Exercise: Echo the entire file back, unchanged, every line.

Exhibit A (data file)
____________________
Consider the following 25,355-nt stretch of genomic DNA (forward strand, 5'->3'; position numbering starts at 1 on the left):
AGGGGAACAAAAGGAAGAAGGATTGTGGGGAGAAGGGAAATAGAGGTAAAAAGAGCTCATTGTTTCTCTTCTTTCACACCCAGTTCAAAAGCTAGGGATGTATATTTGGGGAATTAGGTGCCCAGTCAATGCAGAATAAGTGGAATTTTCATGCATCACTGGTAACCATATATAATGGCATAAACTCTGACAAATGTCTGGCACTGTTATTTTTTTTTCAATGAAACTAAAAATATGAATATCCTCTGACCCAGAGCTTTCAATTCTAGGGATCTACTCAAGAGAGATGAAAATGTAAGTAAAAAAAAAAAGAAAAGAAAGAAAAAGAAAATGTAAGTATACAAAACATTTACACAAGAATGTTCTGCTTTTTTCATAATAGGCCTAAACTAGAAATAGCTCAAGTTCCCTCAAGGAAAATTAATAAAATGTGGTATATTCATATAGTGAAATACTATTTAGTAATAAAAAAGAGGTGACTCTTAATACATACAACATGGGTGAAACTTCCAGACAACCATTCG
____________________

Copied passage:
Consider the following 25,355-nt stretch of genomic DNA (forward strand, 5'->3'; position numbering starts at 1 on the left):
AGGGGAACAAAAGGAAGAAGGATTGTGGGGAGAAGGGAAATAGAGGTAAAAAGAGCTCATTGTTTCTCTTCTTTCACACCCAGTTCAAAAGCTAGGGATGTATATTTGGGGAATTAGGTGCCCAGTCAATGCAGAATAAGTGGAATTTTCATGCATCACTGGTAACCATATATAATGGCATAAACTCTGACAAATGTCTGGCACTGTTATTTTTTTTTCAATGAAACTAAAAATATGAATATCCTCTGACCCAGAGCTTTCAATTCTAGGGATCTACTCAAGAGAGATGAAAATGTAAGTAAAAAAAAAAAGAAAAGAAAGAAAAAGAAAATGTAAGTATACAAAACATTTACACAAGAATGTTCTGCTTTTTTCATAATAGGCCTAAACTAGAAATAGCTCAAGTTCCCTCAAGGAAAATTAATAAAATGTGGTATATTCATATAGTGAAATACTATTTAGTAATAAAAAAGAGGTGACTCTTAATACATACAACATGGGTGAAACTTCCAGACAACCATTCG